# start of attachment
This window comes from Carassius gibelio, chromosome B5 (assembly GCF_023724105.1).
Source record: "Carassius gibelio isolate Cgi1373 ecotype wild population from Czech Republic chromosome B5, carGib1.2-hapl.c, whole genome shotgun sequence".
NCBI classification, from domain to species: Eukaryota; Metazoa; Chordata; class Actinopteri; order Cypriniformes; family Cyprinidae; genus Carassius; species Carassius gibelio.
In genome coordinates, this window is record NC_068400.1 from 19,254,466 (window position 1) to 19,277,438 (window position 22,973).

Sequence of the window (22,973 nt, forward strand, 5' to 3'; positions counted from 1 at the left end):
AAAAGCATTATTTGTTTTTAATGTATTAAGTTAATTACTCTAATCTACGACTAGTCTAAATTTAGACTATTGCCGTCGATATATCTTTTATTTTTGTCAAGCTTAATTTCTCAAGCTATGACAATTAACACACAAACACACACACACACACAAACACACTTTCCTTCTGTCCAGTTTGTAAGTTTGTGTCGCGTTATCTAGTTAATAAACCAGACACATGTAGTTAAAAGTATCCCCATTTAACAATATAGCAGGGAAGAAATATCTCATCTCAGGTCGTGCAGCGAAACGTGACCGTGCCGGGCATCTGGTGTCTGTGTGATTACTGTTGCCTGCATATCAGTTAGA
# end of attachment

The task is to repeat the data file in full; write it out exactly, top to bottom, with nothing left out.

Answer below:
This window comes from Carassius gibelio, chromosome B5 (assembly GCF_023724105.1).
Source record: "Carassius gibelio isolate Cgi1373 ecotype wild population from Czech Republic chromosome B5, carGib1.2-hapl.c, whole genome shotgun sequence".
NCBI classification, from domain to species: Eukaryota; Metazoa; Chordata; class Actinopteri; order Cypriniformes; family Cyprinidae; genus Carassius; species Carassius gibelio.
In genome coordinates, this window is record NC_068400.1 from 19,254,466 (window position 1) to 19,277,438 (window position 22,973).

Sequence of the window (22,973 nt, forward strand, 5' to 3'; positions counted from 1 at the left end):
AAAAGCATTATTTGTTTTTAATGTATTAAGTTAATTACTCTAATCTACGACTAGTCTAAATTTAGACTATTGCCGTCGATATATCTTTTATTTTTGTCAAGCTTAATTTCTCAAGCTATGACAATTAACACACAAACACACACACACACACAAACACACTTTCCTTCTGTCCAGTTTGTAAGTTTGTGTCGCGTTATCTAGTTAATAAACCAGACACATGTAGTTAAAAGTATCCCCATTTAACAATATAGCAGGGAAGAAATATCTCATCTCAGGTCGTGCAGCGAAACGTGACCGTGCCGGGCATCTGGTGTCTGTGTGATTACTGTTGCCTGCATATCAGTTAGA